Sunday, October 15, 2006

Efficiency vs. Equity: Maine and NB

As reported in The Globe and Mail last week, and addressed by Greg Mankiw earlier, two economists have published a paper that compares the extraordinary employment gap between Maine and New Brunswick.
If you provide very generous unemployment insurance, you may end up with more long-term unemployment. That's what economists Peter Kuhn and Chris Riddell find when they compare the long-term impact of a highly generous unemployment insurance (UI) program in the Canadian province of New Brunswick with the more modest UI program in the neighboring state of Maine. In Maine's northernmost countries, about 6.1 percent of employed men worked fewer than 26 weeks (half a year) in 1990. Across the Saint Croix River in New Brunswick, the comparative figure was more than three times as high, 20.8 percent. The more-generous UI program in New Brunswick accounts for about two-thirds of this difference, the authors estimate.
The central message from this study is difficult to argue with: the design of a UI program has a major affect on disincentives to work. It's easy enough to question whether Riddell and Kuhn held all the right factors constant (political and social institutions, taxing policies, nature of industries etc etc). I won't address these here. Further, for the most part, many such concerns seem to be unimportant to the undeniably strong central message.

I have just two comments.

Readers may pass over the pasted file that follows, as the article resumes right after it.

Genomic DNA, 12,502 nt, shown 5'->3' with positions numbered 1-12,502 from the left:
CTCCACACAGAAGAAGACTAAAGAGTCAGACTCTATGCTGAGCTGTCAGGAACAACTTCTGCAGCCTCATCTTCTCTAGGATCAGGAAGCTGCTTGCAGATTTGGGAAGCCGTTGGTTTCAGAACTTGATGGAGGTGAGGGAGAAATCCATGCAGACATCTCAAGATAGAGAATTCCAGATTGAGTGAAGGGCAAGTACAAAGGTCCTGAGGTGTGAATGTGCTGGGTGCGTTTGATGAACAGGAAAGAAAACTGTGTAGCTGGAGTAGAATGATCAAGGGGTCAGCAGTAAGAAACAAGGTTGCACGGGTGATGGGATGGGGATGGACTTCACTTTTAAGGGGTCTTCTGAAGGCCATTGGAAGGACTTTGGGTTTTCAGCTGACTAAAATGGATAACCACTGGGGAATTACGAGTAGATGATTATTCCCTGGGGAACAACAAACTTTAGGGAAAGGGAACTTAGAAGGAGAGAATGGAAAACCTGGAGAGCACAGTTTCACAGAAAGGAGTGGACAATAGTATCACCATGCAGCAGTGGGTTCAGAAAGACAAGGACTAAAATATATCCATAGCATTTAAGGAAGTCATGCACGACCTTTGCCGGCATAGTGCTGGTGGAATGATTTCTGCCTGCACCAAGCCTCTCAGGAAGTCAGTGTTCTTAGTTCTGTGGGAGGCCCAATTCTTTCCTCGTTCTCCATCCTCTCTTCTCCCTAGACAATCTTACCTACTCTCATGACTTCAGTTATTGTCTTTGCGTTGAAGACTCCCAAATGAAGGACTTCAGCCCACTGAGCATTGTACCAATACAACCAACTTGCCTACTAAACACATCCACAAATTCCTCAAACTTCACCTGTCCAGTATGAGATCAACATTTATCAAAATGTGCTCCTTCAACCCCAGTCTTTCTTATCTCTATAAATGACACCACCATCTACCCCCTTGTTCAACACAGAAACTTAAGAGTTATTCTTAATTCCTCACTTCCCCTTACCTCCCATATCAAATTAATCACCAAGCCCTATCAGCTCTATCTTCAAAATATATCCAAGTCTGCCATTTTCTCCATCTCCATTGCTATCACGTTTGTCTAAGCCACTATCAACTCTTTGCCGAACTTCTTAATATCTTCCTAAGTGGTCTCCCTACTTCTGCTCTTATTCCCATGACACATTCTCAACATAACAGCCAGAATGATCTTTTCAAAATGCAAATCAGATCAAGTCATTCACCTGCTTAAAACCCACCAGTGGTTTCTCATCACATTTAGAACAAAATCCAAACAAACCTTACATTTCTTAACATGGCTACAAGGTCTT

The first is in response to the comments expressed on Greg Mankiw's blog. Several people forwarded the opinion that there is a trade off between equity and efficiency. This annoys me.
A well-designed UI program that promotes efficiency and productivity is promoting equity. Equity has many definitions, but my favorite is this: “a career of hard and responsible work should earn a higher pension than one of slacking or routine casual work.” Thus, equity, according to my favorite definition, encourages efficiency if we assume that individuals are rational and would prefer to earn a higher wage.
In relation to Riddell and Kuhn's findings, I would argue that even a well-designed UI program is destined to produce a poor efficiency and equity outcome in an economically challenged region like N.B. If we accept Okun's Law, it takes 2.5% points of growth above the trend growth rate (which, in N.B., averages 2.25 per cent in the annual real rate over the past five years up to 2005) to lower unemployment by one per cent. With this in mind, efficiency and equity without the promotion of migration is a high goal to set. I don't see how 35,000 unemployed in a labour force of 385,000 in an inviable province signals otherwise. Can equity be achieved in New Brunswick? Well, not through endless ill-efficient subsidization. In sum, the efficiency-equity tradeoff has little grounds.